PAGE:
As one of the most notable power forwards in NHL history, former Boston Bruins forward Cam Neely played with the level of toughness that a perfect hockey player would play with.
When Neely played angry, he was an absolute nightmare for anyone who shared the ice with him. He was one of the hardest hitters of his day, and he would also fight anyone he needed to.
Neely's physical style of play impacted his health quite a bit, and injuries would ultimately lead to his retirement. But they didn't prevent the Bruins star from scoring a ton of goals.
During the 1993-94 season, it was tough for Neely to play in consecutive games because his knees were in bad shape. But he fought through the pain to score 50 goals in just 49 games. That's the kind of toughness that the perfect hockey player would bring to the ice each night.
Scott Stevens' Body Checking
Former New Jersey Devils defenseman Scott Stevens is arguably the hardest hitter in NHL history. And he was also one of the toughest players of his generation.
When you are building the perfect hockey player, you have to add Stevens' ability to crush opponents with enormous hits.
Yanic Perreault's Faceoff Ability
Faceoffs are an important part of any hockey game, and they can sometimes be the difference between winning and losing.
Yanic Perreault, who played in the NHL for many different teams before retiring after the 2007-08 season, is arguably the best faceoff man in NHL history. Faceoff percentage hasn't been recorded as a stat for very long, but Perreault led the league in this category in each of his final seven seasons as a pro.
To be a complete player, winning faceoffs needs to be a strength of your game.
Mark Messier's Leadership
Being a leader of men often separates the good players from the great ones, and in the history of hockey, there hasn't been a better leader than former Edmonton Oilers and New York Rangers captain Mark Messier.
Whether you wear the "C' on your sweater or not, motivating your team, mentoring young players and playing well in the most important games are all important skills that leaders provide their teams with.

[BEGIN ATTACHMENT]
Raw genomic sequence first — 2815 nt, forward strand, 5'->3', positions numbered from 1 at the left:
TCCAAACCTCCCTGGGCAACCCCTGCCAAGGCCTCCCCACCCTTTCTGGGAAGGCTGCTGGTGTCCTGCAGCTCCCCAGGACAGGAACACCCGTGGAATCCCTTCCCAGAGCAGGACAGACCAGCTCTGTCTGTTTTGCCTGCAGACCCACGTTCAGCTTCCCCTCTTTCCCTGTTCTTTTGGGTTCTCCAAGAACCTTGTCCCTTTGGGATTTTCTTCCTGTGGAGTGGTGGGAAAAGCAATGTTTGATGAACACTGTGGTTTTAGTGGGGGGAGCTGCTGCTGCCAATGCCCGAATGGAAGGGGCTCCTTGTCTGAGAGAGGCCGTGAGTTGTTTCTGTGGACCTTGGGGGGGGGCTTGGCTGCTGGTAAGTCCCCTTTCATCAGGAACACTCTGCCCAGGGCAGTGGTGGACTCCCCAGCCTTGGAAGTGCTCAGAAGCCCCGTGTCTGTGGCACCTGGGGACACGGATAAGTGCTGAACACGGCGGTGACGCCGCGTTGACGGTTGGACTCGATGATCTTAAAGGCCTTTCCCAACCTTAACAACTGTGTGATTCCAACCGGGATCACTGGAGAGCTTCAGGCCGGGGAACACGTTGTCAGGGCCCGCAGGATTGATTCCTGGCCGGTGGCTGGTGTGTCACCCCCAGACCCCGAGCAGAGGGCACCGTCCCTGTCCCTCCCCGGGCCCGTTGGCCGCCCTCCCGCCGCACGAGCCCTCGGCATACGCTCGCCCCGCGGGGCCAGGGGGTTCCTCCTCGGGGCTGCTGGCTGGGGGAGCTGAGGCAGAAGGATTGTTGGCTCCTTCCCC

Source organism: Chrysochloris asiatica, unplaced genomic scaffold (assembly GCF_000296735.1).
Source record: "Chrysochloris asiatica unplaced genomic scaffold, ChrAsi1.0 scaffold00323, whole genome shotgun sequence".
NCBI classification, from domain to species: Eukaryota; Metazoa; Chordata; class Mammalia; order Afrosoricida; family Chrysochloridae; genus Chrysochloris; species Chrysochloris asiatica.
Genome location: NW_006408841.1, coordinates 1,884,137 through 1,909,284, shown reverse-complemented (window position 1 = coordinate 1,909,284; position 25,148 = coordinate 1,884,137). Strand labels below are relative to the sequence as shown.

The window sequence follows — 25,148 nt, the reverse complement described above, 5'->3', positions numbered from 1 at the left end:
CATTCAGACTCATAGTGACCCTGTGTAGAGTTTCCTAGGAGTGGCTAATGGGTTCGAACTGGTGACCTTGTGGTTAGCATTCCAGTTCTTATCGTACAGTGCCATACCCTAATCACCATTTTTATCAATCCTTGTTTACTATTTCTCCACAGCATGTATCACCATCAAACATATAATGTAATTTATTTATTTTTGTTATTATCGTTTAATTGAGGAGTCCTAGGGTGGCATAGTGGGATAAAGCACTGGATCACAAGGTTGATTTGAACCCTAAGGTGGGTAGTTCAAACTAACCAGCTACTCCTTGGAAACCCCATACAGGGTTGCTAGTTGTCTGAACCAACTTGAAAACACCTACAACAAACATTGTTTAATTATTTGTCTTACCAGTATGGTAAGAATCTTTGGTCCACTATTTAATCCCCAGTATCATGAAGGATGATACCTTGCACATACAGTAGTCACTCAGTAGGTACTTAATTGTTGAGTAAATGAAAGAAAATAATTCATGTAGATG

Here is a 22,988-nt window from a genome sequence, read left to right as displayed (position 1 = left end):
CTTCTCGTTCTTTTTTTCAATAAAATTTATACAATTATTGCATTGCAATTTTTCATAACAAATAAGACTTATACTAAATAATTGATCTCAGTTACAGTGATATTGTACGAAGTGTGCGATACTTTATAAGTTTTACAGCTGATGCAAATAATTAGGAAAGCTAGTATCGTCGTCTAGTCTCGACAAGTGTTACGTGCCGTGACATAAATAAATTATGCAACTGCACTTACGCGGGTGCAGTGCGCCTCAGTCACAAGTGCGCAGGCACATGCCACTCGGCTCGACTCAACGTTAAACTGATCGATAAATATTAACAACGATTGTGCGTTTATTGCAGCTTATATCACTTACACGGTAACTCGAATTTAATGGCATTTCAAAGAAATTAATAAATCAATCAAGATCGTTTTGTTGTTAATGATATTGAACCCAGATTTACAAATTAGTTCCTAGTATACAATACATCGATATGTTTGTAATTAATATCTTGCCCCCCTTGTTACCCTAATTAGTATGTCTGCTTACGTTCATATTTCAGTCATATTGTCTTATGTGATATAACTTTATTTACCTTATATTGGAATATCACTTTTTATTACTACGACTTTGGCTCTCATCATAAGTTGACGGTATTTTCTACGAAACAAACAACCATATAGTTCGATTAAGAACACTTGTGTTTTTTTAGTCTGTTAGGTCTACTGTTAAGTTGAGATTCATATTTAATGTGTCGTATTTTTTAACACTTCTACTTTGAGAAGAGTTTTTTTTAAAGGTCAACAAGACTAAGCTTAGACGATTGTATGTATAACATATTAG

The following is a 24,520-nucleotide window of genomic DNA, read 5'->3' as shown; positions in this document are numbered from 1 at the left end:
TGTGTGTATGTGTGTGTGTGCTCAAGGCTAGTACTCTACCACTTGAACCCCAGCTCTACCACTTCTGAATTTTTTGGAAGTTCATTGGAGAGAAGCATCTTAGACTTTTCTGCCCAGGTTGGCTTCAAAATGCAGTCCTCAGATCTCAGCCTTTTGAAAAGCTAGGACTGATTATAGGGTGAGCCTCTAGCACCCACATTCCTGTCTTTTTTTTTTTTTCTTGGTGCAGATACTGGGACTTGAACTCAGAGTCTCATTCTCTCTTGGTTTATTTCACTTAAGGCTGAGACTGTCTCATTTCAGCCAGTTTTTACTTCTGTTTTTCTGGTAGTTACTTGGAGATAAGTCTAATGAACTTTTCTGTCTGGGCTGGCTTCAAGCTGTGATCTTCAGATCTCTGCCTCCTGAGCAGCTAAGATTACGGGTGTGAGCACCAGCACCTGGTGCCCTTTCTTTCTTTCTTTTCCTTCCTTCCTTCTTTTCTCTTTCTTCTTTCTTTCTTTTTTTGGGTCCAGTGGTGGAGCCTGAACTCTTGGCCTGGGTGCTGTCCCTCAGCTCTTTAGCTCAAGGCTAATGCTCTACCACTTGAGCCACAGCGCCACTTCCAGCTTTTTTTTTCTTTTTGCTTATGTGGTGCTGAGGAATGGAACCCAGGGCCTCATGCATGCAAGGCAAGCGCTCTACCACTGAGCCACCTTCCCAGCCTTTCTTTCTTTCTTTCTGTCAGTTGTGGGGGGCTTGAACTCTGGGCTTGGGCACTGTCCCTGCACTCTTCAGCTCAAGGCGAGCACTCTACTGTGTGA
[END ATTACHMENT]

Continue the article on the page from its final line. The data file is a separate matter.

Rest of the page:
Messier's leadership played a major role in the success of his teams, and many fans will never forget his impact on the 1994 New York Rangers, who won the Stanley Cup for the first time in over five decades thanks in large part to Messier's performance as a leader on and off the ice.
His victory guarantee before Game 6 of the Eastern Conference Finals, followed by his hat trick to send the series to a decisive Game 7, was one example of his fine leadership. Messier had complete control of his teams and made sure that his teammates were focused on what they needed to do to win that night.
As the only player to ever captain two different NHL teams to Stanley Cup championships, the perfect hockey player would need to have Messier's leadership. It's no surprise that the NHL's leadership award is named after Messier.
Bobby Orr's Two-Way Game
Not many players in any sport can say that they were the best offensive and defensive performers in a single season, but during Bobby Orr's legendary career, he was the best player at both ends of the ice multiple times.
Orr could take over games with his ability to take the puck from his own end, skate up the ice and dominate anyone who stood in his way with his skating ability. It was unusual for defensemen to score goals and rack up as many points as Orr did, and his sensational offensive skills changed his position forever.
One of Orr's greatest strengths was his ability to keep the puck from his opponent. This was evident on the penalty kill when he would prevent teams from scoring simply because his opponents couldn't get the puck from him.
Orr's goal scoring, playmaking skills, skating, toughness and defensive ability made him the best two-way player of all time.
To be a perfect hockey player, you must excel at both ends of the ice, and no one in NHL history did that better than Orr.
Nicholas Goss is an NHL Lead Writer at Bleacher Report. He was also the organization's on-site reporter for the 2011 Stanley Cup Final in Boston. Follow him on Twitter.
What is the duplicate article?
Why is this article offensive?
Where is this article plagiarized from?
Why is this article poorly edited?